According to women’s health expert and pharmacist Marla Ahlgrimm, painful periods are the leading cause of absences at school or work among women in their teens and 20s.
Q: Is pain during menstruation normal?
Marla Ahlgrimm: Yes, most women have some discomfort during their periods, and more than half have some pain for one or two days each month.
Q: When is menstrual pain considered abnormal?
Marla Ahlgrimm: Menstrual pain is considered abnormal if the pain is so severe that it keeps a woman from her normal activities. Severe menstrual pain is known as “dysmenorrhea” and can be treated in most cases. Read more…
According to pharmacist Marla Ahlgrimm, hormone replacement therapy (HRT) can be prescribed in a number of different ways, depending on the individual needs of each woman. While some women require estrogen, many receive both estrogen and a progestogen.
Q: How does hormone replacement therapy work?
Marla Ahlgrimm: When estrogen and progesterone levels drop, some women may benefit from artificially boosting hormone levels to reduce certain menopausal symptoms. HRT increases the estrogen and progestin levels in the body.
Q: HRT can be prescribed in different ways. What are the main types of hormone replacement therapy?
Marla Ahlgrimm: There are three main types of HRT. Hormone replacement therapy with only estrogen is for women who have had a hysterectomy and their uterus and ovaries have been removed. They do not need progesterone, because there is no risk of endometrial cancer. Cyclical HRT is for patients who are still menstruating but have menopausal-like symptoms. These patients are given an estrogen daily and estrogen plus a progestogen for 14 days. Continuous HRT is used for post-menopausal patients. They take a combination of estrogen and a progestogen daily. Read more…
Marla Ahlgrimm recently answered some questions about one of the most popular prescribed treatment methods for menopause, HRT. Below is a summary of the Q&A session.
Q: Do all women need hormone replacement therapy?
Marla Ahlgrimm: No, hormone therapy helps women whose menopausal symptoms are severe and affecting their quality of life. Women need to discuss with their doctor whether their symptoms are serious enough to warrant taking hormones.
Q: Which factors determine whether hormone therapy is right for me?
Marla Ahlgrimm: There are several factors, including age, personal or family history of breast cancer or clotting disorders, and whether or not you’ve had a hysterectomy. Read more…
Perimenopause, or the menopause transition, begins several years before menopause, says pharmacist and women’s health expert, Marla Ahlgrimm. During this time the ovaries begin to make less estrogen and progesterone. For many women, perimenopause is also a time of risk for the onset of a mood or anxiety disorder. While perimenopausal anxiety is very common, in a minority of women, anxiety symptoms are severe enough to warrant treatment.
Q: Is it because women are feeling anxious about menopause? Or, the other way around, does menopause itself cause anxiety?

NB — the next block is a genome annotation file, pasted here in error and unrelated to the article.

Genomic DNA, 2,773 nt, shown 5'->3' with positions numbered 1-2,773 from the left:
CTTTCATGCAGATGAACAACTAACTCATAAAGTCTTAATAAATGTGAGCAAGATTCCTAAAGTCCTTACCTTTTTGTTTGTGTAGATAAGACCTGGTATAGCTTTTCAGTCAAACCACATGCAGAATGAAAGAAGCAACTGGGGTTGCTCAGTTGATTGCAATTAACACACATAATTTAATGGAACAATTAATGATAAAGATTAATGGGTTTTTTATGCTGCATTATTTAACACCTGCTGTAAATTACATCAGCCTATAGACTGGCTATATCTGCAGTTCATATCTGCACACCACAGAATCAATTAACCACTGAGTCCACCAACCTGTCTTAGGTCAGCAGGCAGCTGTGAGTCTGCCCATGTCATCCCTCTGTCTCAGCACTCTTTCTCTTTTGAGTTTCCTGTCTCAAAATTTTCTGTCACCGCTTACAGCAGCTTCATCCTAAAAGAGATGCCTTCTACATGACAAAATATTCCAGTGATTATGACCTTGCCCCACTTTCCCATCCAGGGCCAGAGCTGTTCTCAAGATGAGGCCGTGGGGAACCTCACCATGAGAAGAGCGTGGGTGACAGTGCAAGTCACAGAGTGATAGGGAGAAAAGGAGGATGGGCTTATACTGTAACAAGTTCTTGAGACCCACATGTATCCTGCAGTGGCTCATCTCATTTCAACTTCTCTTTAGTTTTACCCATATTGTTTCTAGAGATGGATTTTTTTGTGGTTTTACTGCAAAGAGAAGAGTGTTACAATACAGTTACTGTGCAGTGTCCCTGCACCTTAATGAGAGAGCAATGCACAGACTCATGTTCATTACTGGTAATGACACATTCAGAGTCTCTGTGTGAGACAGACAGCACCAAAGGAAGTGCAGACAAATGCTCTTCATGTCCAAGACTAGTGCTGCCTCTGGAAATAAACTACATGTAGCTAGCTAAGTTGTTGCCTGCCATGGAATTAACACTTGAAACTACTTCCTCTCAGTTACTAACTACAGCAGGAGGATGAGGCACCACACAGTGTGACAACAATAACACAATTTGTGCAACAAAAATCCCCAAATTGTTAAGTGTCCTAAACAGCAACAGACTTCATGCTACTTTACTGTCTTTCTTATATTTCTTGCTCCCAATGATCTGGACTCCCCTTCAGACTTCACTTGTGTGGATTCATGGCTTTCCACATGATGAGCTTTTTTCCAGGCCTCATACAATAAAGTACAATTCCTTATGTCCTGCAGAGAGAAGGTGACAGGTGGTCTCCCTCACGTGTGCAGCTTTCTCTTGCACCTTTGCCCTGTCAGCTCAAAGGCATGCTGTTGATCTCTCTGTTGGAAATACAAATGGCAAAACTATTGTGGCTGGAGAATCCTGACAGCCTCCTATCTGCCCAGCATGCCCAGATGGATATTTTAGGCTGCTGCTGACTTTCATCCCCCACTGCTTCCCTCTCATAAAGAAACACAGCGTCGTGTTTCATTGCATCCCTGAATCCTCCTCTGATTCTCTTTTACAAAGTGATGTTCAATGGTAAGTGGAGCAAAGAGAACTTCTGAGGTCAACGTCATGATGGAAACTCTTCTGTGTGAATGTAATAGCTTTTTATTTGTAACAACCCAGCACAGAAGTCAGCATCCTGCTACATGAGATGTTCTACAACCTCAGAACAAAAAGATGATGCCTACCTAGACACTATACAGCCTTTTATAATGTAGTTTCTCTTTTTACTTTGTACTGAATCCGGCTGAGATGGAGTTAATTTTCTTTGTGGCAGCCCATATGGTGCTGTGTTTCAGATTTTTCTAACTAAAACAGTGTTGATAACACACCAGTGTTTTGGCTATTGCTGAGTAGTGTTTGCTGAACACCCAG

Marla Ahlgrimm: Both. There is a connection between hormonal changes and psychiatric symptoms in general, and women undergoing specific hormonal changes during perimenopause have increased risk for particular psychiatric disorders.
Q: How is perimenopause diagnosed?
Marla Ahlgrimm: Often a doctor can make the diagnosis based on a woman’s symptoms. A simple blood test to check hormone levels may also help. Read more…
Exercise is not the cure to menopause, but it often comes pretty close. According to women’s health expert Marla Ahlgrimm, exercise can lessen many of the most severe symptoms of menopause.
Q: How does fitness benefit women during and after menopause?
Marla Ahlgrimm: Physical activity during and after menopause offers many benefits. Fitness strengthens the bones, reduces the risk of many diseases, prevents weight gain, and boosts the mood.
Q: Can physical activities reduce menopausal symptoms?
Marla Ahlgrimm: While exercise cannot entirely prevent the symptoms of menopause such as hot flashes and sleep disturbances, it may minimize these symptoms, reduce stress, and improve quality of life. Read more…
Reduced stress levels may decrease heart disease in postmenopausal women, says Marla Ahlgrimm, a pharmacist and women’s health expert based in Madison, Wis. In the following interview, Marla Ahlgrimm answers questions about a study published by the American College of Obstetricians and Gynecologists, which examined female primates’ physical reaction to stress.
Q: What was the purpose of this experiment?
Marla Ahlgrimm: To examine the effects of premenopausal stress on female primates. Specifically, researchers focused on the monkey’s long-term physical reaction to stress in relation to heart disease and overall health.
Q: Why heart disease?
Marla Ahlgrimm: Heart disease is the leading cause of death of both men and women in the United States. The study was conducted to determine potential ways to lower a woman’s risk.
Marla Ahlgrimm has dedicated her entire career to women’s health. Today, as baby boomers increasingly reach retirement age, Marla Ahlgrimm believes good heart health is more important than ever. For this reason, Marla Ahlgrimm works hard to keep her patients as healthy as possible.
Marla Ahlgrimm believes knowledge is a large part of the battle to keep women healthy. Recently, Marla Ahlgrimm spoke to us about one of the most common heart problem in women, congestive heart failure.
Q: Thank you for speaking with us today. How serious is congestive heart failure?
Marla Ahlgrimm: It is the most serious cardiovascular condition.